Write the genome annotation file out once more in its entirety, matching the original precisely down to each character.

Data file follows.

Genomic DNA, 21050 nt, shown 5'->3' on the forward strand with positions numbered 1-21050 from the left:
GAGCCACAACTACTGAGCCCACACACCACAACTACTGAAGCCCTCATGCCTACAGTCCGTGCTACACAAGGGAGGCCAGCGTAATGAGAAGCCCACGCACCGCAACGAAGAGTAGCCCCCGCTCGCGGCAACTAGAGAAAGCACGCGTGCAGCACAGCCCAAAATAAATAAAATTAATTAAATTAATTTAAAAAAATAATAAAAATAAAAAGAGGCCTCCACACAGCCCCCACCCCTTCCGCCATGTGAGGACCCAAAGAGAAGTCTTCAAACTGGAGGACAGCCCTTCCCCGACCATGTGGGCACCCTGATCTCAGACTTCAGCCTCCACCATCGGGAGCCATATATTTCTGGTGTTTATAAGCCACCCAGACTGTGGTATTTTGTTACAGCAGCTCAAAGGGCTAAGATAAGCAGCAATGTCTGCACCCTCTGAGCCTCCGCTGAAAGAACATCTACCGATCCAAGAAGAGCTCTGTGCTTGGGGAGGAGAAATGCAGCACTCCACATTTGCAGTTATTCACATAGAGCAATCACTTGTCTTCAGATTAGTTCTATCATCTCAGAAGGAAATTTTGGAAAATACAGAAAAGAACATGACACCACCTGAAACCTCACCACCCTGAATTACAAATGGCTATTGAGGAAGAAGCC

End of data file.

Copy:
Genomic DNA, 21050 nt, shown 5'->3' on the forward strand with positions numbered 1-21050 from the left:
GAGCCACAACTACTGAGCCCACACACCACAACTACTGAAGCCCTCATGCCTACAGTCCGTGCTACACAAGGGAGGCCAGCGTAATGAGAAGCCCACGCACCGCAACGAAGAGTAGCCCCCGCTCGCGGCAACTAGAGAAAGCACGCGTGCAGCACAGCCCAAAATAAATAAAATTAATTAAATTAATTTAAAAAAATAATAAAAATAAAAAGAGGCCTCCACACAGCCCCCACCCCTTCCGCCATGTGAGGACCCAAAGAGAAGTCTTCAAACTGGAGGACAGCCCTTCCCCGACCATGTGGGCACCCTGATCTCAGACTTCAGCCTCCACCATCGGGAGCCATATATTTCTGGTGTTTATAAGCCACCCAGACTGTGGTATTTTGTTACAGCAGCTCAAAGGGCTAAGATAAGCAGCAATGTCTGCACCCTCTGAGCCTCCGCTGAAAGAACATCTACCGATCCAAGAAGAGCTCTGTGCTTGGGGAGGAGAAATGCAGCACTCCACATTTGCAGTTATTCACATAGAGCAATCACTTGTCTTCAGATTAGTTCTATCATCTCAGAAGGAAATTTTGGAAAATACAGAAAAGAACATGACACCACCTGAAACCTCACCACCCTGAATTACAAATGGCTATTGAGGAAGAAGCC